Rye railway station
|Number of platforms||2|
Live arrivals/departures, station information and onward connections|
from National Rail Enquiries
|Annual rail passenger usage*|
|Key dates||Opened 13 February 1851|
|National Rail – UK railway stations|
|* Annual estimated passenger usage based on sales of tickets in stated financial year(s) which end or originate at Rye from Office of Rail and Road statistics. Methodology may vary year on year.|
|UK Railways portal|
Rye railway station serves Rye in East Sussex, England. It is on the Marshlink Line 11 1⁄4 miles (18.1 km) east of Hastings providing a passing place between two single track sections. Train services are provided by Southern. The staggered platforms are linked by footbridge. Owing to a prolonged threat by British Rail to close the line, the station remained unmodernised and gaslit well into the 1970s.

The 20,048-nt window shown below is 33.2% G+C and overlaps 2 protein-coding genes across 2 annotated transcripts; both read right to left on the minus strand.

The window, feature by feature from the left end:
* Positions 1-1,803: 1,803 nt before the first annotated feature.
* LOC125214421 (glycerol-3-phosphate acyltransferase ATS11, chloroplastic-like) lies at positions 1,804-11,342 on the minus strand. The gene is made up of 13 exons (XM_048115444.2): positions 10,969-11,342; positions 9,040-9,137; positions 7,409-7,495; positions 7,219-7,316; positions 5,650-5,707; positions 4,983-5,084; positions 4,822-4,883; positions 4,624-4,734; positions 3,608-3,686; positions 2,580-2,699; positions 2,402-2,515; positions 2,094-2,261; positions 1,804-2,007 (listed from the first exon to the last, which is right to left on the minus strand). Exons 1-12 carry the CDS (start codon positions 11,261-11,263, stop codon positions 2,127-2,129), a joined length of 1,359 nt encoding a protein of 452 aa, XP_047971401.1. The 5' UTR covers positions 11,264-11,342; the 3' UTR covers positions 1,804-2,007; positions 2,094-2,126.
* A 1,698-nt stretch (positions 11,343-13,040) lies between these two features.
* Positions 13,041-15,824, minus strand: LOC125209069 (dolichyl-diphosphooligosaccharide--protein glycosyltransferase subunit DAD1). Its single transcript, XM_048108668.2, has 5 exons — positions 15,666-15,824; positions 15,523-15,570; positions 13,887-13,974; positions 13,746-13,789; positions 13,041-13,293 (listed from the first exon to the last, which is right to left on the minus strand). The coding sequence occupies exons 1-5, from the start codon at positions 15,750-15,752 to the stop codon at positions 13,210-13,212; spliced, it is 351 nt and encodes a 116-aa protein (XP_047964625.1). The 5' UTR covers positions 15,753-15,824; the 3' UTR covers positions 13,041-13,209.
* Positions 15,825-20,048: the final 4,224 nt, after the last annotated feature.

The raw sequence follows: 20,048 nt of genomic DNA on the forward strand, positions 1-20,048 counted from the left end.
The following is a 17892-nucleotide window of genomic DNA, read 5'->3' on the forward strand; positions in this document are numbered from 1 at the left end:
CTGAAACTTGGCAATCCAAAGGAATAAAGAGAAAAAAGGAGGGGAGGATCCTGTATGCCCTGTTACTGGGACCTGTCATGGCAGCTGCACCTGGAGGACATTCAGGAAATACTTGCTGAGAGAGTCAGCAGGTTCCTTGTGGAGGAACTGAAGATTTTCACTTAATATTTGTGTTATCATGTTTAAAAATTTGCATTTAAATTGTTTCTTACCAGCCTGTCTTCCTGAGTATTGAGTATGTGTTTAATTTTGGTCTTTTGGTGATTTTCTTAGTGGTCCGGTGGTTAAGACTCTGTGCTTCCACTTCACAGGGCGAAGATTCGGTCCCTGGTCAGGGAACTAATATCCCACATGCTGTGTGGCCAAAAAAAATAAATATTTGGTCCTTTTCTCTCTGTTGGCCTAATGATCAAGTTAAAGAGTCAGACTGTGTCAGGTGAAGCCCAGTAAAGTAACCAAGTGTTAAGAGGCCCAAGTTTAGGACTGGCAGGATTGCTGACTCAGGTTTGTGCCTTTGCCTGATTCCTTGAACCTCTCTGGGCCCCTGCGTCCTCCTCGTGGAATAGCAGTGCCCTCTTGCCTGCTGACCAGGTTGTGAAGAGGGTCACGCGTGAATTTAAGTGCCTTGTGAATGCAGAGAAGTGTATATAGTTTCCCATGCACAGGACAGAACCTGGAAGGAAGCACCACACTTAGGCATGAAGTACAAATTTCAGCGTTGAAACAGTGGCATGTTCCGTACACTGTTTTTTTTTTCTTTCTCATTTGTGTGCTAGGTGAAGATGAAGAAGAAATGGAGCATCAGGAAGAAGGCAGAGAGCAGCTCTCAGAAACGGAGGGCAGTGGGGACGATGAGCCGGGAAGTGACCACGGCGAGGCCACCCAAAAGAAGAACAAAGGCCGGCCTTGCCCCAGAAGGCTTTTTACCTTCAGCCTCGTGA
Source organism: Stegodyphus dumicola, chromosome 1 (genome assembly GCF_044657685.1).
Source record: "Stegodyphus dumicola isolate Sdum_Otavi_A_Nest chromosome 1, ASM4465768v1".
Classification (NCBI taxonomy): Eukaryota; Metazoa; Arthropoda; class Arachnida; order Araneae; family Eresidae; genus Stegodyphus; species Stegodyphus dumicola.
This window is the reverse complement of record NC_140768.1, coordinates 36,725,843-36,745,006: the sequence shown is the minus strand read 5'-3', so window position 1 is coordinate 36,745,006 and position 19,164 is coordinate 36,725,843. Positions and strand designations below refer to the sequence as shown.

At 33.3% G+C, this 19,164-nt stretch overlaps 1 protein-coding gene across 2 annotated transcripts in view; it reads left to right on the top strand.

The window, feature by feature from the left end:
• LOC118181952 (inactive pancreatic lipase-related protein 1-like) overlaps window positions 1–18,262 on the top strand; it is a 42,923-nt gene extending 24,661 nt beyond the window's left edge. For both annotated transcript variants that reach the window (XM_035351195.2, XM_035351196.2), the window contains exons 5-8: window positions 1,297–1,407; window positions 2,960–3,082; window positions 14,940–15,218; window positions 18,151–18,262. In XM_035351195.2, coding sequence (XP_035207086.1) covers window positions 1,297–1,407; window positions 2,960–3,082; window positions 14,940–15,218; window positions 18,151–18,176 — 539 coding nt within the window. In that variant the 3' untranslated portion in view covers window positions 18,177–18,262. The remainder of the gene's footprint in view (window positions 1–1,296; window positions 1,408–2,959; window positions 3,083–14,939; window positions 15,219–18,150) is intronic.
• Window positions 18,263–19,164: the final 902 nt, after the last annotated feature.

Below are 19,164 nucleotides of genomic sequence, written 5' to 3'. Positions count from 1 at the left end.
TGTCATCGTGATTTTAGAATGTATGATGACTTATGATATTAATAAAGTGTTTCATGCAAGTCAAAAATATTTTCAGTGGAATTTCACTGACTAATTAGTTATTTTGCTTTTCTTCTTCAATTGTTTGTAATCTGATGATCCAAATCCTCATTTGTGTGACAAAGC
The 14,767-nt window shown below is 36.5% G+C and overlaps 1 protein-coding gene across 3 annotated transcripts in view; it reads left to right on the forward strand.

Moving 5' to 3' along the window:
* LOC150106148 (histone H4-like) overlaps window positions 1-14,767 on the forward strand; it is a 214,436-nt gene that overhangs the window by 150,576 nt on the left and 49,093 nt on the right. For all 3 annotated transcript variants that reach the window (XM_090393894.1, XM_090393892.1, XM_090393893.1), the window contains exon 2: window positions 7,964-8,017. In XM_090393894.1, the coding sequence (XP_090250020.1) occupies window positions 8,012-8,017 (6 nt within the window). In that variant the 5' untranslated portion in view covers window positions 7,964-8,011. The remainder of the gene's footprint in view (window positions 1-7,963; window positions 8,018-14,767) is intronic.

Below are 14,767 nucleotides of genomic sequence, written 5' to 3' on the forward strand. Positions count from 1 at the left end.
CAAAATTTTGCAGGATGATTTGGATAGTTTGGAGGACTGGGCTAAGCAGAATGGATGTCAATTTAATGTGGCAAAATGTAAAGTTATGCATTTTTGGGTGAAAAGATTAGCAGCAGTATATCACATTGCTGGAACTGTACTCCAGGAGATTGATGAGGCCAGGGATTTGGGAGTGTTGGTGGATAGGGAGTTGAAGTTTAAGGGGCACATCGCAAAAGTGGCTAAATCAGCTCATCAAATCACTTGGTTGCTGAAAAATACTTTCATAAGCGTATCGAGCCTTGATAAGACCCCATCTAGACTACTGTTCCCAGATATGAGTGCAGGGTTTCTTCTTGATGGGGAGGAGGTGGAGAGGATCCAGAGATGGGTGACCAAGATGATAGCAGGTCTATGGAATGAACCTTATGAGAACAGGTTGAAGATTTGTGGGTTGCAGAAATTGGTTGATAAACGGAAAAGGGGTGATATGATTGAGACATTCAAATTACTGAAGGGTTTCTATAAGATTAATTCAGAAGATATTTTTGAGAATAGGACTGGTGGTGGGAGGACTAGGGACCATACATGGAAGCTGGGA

The station opened on 13 February 1851, six weeks before the 1851 census. The census lists the station master as 23-year-old James Broderick from London. In each of the four successive censuses, William Hunt from Devon is named as station master, indicating at least a 40-year spell in charge. In 1901 it shows Richard Hunnisett as station master and in 1911 it is George Geer.
The typical off-peak service is one train per hour to Eastbourne via Hastings and one train per hour to Ashford International.
At peak times an Ashford to Rye shuttle also operates meaning that between 0600 and 0900 six trains operate towards Ashford International and the wider network of services available there. In the reverse direction in the evening some six trains operate between 1730 and 2000. As of the Southern May 2018 new timetable,[timeframe?] the fast service to Brighton has been discontinued. Now trains only go as far as Eastbourne.
|Preceding station||National Rail||Following station|
The station's signal box, opposite Platform 2 (Brighton-bound platform)